Firms won't comment on report by Israeli newspaper that they are in advanced negotiations on the sale of the apps processor line.
Neither Amazon or Texas Instruments are talking about a report that originated in an Israeli financial paper that Amazon is in "advanced negotiations" to acquire all or part of TI's OMAP applications processor business.
Both TI and Amazon declined to comment, citing company policies against commenting on rumors. But a TI spokeswoman said she was misquoted in the original story, published by Calcalist, an Israeli business daily.
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The Calcalist story quotes the TI spokeswoman saying TI did not intend to sell its entire OMAP division, but only the portion related to smartphones. TI announced last month that it will refocus its successful OMAP applications processor to target embedded applicationsóall but abandoning future smartphone and tablet sockets.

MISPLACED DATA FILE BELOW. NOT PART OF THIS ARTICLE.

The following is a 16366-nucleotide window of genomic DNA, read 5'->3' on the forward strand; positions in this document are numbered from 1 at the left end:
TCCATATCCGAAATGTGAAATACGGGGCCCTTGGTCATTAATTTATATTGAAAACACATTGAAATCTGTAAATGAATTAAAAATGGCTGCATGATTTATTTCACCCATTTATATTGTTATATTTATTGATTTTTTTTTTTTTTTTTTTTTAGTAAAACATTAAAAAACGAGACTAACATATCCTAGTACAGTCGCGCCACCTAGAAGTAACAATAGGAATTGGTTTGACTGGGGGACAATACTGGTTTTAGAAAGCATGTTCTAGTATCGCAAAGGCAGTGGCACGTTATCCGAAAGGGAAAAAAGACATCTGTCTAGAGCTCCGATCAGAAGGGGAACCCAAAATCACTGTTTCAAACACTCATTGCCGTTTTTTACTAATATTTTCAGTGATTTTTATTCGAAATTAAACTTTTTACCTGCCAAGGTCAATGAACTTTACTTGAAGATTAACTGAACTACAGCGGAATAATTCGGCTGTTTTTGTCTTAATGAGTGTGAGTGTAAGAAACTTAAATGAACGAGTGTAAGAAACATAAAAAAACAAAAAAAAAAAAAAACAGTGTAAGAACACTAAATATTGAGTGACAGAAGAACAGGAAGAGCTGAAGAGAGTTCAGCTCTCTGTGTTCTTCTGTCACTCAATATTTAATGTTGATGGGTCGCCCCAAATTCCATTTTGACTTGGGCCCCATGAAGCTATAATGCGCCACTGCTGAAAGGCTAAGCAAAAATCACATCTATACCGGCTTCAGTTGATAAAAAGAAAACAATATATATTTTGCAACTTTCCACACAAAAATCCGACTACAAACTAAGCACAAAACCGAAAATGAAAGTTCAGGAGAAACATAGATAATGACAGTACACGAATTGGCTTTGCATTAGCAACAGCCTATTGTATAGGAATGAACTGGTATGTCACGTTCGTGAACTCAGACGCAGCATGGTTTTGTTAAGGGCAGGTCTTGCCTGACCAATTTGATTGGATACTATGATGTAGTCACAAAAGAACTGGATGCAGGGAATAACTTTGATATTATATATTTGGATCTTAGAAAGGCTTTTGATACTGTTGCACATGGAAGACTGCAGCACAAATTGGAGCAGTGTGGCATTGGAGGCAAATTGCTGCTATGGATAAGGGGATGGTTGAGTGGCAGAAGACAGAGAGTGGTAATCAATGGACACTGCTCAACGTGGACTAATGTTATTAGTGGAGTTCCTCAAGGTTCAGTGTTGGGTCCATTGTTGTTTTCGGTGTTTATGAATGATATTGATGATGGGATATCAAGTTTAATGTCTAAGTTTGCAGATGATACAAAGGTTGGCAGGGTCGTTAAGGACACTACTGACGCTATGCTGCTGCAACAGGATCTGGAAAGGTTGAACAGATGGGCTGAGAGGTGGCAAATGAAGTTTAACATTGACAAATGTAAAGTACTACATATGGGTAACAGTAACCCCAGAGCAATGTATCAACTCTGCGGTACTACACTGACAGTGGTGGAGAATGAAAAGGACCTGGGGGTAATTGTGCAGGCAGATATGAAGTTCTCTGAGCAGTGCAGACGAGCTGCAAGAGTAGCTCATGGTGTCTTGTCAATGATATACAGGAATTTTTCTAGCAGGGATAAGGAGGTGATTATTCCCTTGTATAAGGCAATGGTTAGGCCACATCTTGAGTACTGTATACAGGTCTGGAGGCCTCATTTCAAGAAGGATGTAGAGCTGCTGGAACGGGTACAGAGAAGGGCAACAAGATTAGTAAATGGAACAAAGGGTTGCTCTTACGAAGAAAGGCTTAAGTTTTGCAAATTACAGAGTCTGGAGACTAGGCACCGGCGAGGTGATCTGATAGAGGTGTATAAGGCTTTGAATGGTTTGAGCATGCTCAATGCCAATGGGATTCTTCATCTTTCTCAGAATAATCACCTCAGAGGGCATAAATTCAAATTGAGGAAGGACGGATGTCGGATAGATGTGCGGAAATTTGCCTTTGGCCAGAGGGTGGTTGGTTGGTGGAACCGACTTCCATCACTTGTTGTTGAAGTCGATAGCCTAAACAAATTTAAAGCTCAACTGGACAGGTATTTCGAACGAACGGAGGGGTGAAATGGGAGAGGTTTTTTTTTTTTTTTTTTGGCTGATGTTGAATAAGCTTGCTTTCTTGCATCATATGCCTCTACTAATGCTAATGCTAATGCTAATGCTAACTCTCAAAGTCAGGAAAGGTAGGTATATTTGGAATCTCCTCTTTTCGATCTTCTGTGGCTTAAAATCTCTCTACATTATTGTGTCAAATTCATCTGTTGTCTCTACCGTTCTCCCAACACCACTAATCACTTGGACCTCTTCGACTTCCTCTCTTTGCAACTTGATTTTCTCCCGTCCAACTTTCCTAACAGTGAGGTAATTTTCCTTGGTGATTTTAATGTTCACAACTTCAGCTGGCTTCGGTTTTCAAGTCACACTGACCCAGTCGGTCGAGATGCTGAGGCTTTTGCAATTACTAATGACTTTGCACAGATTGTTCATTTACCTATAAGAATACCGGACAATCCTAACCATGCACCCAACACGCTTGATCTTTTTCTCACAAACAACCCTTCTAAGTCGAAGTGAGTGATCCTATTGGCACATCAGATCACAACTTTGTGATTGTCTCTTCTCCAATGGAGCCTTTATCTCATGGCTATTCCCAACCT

The TI spokeswoman said she provided Calcalist only with the same statement she sent to EE Times, which cited TIís policy not to comment on rumors and restated what TI already said about re-profiling its investment in OMAP to target embedded applications as opposed to the smartphone and tablet markets.
In making the announcement about re-profiling OMAP last month, Greg Delagi, TI's senior vice president for embedded processing, declined to answer questions about whether it meant TI would seek to sell a portion of the business. But Delagi made it clear that TI planned to continue developing OMAP in an effort to capture a bigger slice of the $18 billion per year embedded processor market.
It is unclear how TI could sell portions of the OMAP business that focus on smartphones and tablets while at the same time aim OMAP processors more specifically at embedded applications. "They would have to sell the whole division," said Will Strauss, principal analyst at Forward Concepts Inc.